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Amore by Laura Wolf
Andromeda on the Street of Ducklings by Judi Hendricks
Another Dawn by Sandra Brown
Another Perfect Day by Steven Popkes
Bad Manners by Chris Manby
The Bamboo Confessions by Lauren Weisberger
Bounty by Rand B. Lee
Busy Horsies by John Schindel and Casi Lark
"But Wait! There's More!" by Richard Mueller
Childrun by Marc Laidlaw
Church of the Dog by Kaya McLaren
Click edited by Arthur Levine
Collected Ghost Stories by M. R. James
A Day in the Life of my Great Brit Book Tour by Adriana Trigiani
Deja Dead by Kathy Reichs
The Dinosaur Train by James L. Cambrias
Doomsday Book by Connie Willis
El Tigre by John H. Manhold
Five by Julianna Baggott
Flip and Flop by Dawn Apperley
The Fourth Watcher by Timothy Hallnan
The Geography of Bliss by Eric Weiner
A Grave Mistake by Stella Cameron
The Great Waldo Search by Martin Handfold
Howl's Moving Castle by Diana Wynne Jones
I Know a Woman by Quinn Dalton
Leaving a Light On by Claire LaZebnik
Lifetime Loser by James Ross
Moving Day by Cindy Chupack
An Open Letter to Earth by Scott Dalrymple
Persistence of Memory by J. M. Snyder
Poison Victory by Albert E. Cowdrey
The Political Prisoner by Charles Coleman Finlay
Pump Six by Paolo Bacigalupi
The Regent's Knight by J. M. Snyder
Shades of Darkness, Shades of Grace
Simplexity by Jeffrey Kluger
Smoky the Baby Goat by Mary Elting Folsom and Veronica Reed
There's a Cow in the Cabbage Patch by Clare Beaton and Stella Blackstone
The Truth About Nigel by Jennifer Weiner
The Two-Month Itch by Sarah Mlynowski
Voodoo Dolls, C-Cups and Eminem by Melissa Senate
Yoga Babe by Lauren Henderson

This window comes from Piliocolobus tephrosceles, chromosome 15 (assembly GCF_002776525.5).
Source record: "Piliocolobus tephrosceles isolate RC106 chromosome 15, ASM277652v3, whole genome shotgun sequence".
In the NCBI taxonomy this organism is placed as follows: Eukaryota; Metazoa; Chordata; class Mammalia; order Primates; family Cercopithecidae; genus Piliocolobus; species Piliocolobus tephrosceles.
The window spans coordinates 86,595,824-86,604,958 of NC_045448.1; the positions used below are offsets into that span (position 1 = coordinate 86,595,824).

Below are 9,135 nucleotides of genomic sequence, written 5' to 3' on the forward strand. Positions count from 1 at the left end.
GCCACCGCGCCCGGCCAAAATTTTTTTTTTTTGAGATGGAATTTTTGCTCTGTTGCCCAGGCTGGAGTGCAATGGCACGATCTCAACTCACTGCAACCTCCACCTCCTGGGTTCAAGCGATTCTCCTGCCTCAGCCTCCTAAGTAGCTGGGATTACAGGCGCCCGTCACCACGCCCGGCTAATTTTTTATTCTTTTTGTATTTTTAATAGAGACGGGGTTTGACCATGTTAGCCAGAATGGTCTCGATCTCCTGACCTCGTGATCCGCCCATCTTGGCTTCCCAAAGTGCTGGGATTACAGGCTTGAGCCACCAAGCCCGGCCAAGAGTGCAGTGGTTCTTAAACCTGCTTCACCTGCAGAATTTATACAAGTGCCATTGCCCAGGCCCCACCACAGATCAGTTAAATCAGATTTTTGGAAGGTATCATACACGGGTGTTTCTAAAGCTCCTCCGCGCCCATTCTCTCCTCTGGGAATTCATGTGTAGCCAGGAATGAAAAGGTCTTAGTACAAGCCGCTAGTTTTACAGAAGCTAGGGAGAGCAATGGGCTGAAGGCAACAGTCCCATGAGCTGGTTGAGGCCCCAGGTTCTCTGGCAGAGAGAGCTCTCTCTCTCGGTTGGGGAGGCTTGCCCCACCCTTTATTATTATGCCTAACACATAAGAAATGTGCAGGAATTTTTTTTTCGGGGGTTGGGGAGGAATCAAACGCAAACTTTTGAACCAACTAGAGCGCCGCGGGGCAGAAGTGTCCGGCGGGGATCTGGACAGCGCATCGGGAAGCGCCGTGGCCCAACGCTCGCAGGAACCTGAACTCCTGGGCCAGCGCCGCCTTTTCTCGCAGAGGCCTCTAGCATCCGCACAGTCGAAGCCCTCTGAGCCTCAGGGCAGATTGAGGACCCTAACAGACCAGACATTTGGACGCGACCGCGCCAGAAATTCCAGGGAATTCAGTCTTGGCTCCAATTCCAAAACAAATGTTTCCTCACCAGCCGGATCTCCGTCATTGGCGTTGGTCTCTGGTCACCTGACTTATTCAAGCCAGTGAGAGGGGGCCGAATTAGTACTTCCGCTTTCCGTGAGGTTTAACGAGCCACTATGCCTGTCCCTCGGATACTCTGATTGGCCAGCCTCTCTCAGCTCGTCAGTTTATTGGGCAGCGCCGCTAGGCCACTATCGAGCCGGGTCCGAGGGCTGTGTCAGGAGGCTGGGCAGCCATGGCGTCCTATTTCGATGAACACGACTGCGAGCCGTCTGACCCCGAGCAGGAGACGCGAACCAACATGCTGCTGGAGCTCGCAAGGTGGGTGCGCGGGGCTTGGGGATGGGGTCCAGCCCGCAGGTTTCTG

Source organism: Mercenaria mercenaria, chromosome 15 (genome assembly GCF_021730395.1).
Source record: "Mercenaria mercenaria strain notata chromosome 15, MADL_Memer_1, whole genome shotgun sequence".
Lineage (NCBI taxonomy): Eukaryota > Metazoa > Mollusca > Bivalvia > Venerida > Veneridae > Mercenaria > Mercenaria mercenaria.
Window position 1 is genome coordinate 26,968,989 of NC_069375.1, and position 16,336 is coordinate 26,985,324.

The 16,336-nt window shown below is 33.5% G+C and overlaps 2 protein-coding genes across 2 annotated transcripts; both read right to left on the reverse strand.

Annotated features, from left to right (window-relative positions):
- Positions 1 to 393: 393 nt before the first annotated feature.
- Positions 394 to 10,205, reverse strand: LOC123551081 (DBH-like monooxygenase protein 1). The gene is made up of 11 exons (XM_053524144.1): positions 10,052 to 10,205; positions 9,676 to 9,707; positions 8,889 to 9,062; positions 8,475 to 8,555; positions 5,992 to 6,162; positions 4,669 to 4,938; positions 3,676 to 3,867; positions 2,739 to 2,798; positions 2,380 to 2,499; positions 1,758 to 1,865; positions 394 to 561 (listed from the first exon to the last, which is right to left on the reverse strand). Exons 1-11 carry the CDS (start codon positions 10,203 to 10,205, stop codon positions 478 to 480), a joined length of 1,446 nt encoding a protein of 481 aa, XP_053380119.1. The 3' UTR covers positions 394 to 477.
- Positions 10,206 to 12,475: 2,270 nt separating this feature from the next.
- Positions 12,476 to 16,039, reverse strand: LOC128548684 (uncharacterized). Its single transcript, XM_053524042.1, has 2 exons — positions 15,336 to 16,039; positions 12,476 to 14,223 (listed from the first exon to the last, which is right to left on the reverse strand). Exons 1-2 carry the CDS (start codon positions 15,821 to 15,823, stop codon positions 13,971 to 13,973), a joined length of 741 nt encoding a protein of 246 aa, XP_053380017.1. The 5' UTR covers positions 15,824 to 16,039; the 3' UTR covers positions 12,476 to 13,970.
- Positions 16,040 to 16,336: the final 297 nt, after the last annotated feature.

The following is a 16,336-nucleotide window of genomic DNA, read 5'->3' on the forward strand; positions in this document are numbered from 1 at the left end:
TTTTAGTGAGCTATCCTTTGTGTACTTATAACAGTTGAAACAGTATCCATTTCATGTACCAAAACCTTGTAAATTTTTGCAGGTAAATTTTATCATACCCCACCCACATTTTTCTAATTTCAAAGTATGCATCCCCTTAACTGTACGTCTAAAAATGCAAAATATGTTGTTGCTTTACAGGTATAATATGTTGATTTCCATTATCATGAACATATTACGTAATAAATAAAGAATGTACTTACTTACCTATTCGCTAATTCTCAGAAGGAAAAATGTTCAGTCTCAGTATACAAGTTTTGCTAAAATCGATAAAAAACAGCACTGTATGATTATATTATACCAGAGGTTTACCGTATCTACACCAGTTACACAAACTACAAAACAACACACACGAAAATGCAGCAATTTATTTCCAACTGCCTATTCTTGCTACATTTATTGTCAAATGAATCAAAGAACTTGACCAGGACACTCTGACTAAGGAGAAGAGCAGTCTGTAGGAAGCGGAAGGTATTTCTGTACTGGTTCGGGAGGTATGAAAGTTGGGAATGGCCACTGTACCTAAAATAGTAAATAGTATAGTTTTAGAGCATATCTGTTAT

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5 stars: Completely enjoyable or compelling
4 stars: Good but flawed
3 stars: Average
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1 star: Did not finish

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My Kind of Mystery Reading Challenge 2017 February - January 2017-8



Comments for The Regent's Knight

The Regent's KnightThe Regent's Knight: 08/21/08

The Regent's Knight by J. M Snyder was originally published as an ebook and then republished in an anthology called Forever After. Although I read it in the anthology, I have chosen to use the original artwork. Reviews of this book when it was first released in March was how I first heard of J. M. Snyder and became and avid lurker on her blog.

In The Regent's Knight, the kingdom Pharr is under siege, King Adin is missing in battle, presumed dead and his son, Amery is the reluctant regent. To become King he must marry and it must be a woman of noble birth. Amery though has long had his heart stolen by Sir Tovin Raimus, one of his top knights.

Given the impossible situation that Amery and Tovin are in and their youth (mid twenties) the angst level is much higher than it is in Persistence of Memory even though the situation in that post-apocalyptic world is probably worse for everyone than the war is for Amery and his subjects. Amery being still early in his relationship with Tovin is too focused on the logistics of their relationship to see the bigger picture. In other words, he's a terrible regent.

The story though isn't really about Amery; it's about Tovin and how he has to balance his duty to the kingdom and his love for the regent. Years of service to the King has taught him maturity and given him perhaps a more jaded take on life. I really wanted more insight into what Tovin sees in Amery because it isn't obvious in the seventy pages of the novella except that it isn't the regent's position in society.

Having read both stories back to back, I've come to the conclusion that I like Snyder's writing style to try more of his books. The story I thought I would like, I did but I didn't love it. The story I was wary about, Persistence of Memory, I ended up loving.

Learn more about J. M. Snyder and read her blog.

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